Kevin Kastning: This is the first recording wherein the 15-string has a different A tuning standard. By that I mean that most instrument tuning standards are usually A = 440 Hz, but for this record, the 15-string has an A =432 or A = 415 tuning. The other instruments on the record are all A=440.
The 15-string Extended classical is mostly a double-course instrument, and those courses are all tuned to unisons. The 30-string Contra-Alto guitar has its own tunings for both the 12-string Alto side, and the 18-string Contra side. The 18-string side of the 30, and the 36-string Double Contraguitar have various tunings that I've devised, and they're selected depending on the project and the colors and textures I need for a given composition or series of compositions. If none of my existing tunings are right for a project, I'll devise new ones specifically for that project.
I have been using my own tuning systems since I think around 2007; the first record on which I used my own tunings was another one with Sándor from 2008 entitled Parallel Crossings where I used a different tuning on 12-string baritone. When I'm using both the 30 and the 36 within a single album project, I spend a vast amount of time finding tunings that somehow either adhere or connect to each other, or provide a complete black-and-white contrast to each other. I think of the 30 and 36 as two halves of the same instrument: as if they're really a single massive 66-string instrument that happens to be separated into two physical entities.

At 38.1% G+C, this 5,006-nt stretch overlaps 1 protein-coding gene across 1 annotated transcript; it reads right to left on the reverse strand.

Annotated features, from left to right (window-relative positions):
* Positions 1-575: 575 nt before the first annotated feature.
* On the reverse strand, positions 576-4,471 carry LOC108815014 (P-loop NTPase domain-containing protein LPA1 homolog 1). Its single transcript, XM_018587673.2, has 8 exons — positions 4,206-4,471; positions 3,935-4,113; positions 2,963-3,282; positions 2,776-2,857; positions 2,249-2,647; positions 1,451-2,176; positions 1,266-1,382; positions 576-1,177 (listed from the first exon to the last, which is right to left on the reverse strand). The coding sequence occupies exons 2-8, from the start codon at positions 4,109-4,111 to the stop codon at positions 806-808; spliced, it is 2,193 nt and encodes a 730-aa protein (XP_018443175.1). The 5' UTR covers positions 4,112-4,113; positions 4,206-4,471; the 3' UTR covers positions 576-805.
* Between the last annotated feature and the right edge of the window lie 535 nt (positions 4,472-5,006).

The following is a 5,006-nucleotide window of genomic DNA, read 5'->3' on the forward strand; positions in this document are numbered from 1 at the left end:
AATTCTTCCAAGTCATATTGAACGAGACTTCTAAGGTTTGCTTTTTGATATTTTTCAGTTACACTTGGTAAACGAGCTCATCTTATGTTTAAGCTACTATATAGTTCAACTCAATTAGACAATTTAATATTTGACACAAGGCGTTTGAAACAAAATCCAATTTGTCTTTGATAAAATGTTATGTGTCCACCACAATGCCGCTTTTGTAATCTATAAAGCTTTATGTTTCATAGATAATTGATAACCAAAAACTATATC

mwe3: A Connection Of Secrets was recorded a couple months ago during the winter of 2017. Do you like recording in winter the most? For Skyfields you spoke about the spirit effects while you are recording. Are you trying to connect with some other forces in nature while you record for example a blizzard or noreaster type of storm?
Kevin Kastning: The only season wherein I'd prefer not to record is summer, but I think you're right; my favorite time to record is probably winter. I'm not consciously attempting to connect to the forces of winter, but I do get out into it for snowshoeing, so it has to be an artistic influence on some level. Where I live in New England, we get some pretty massive snow and blizzards, I never tire of it. I spend time watching the forests around me fill up with snow and transform into a world of black and white. Winter is ever fascinating to me. Each snowstorm is different, and each one reveals its differences and many beauties.
mwe3: What can you tell us about the cover art for A Connection Of Secrets? You always choose evocative artwork for your albums, thus continuing the always relevant connection of music and art.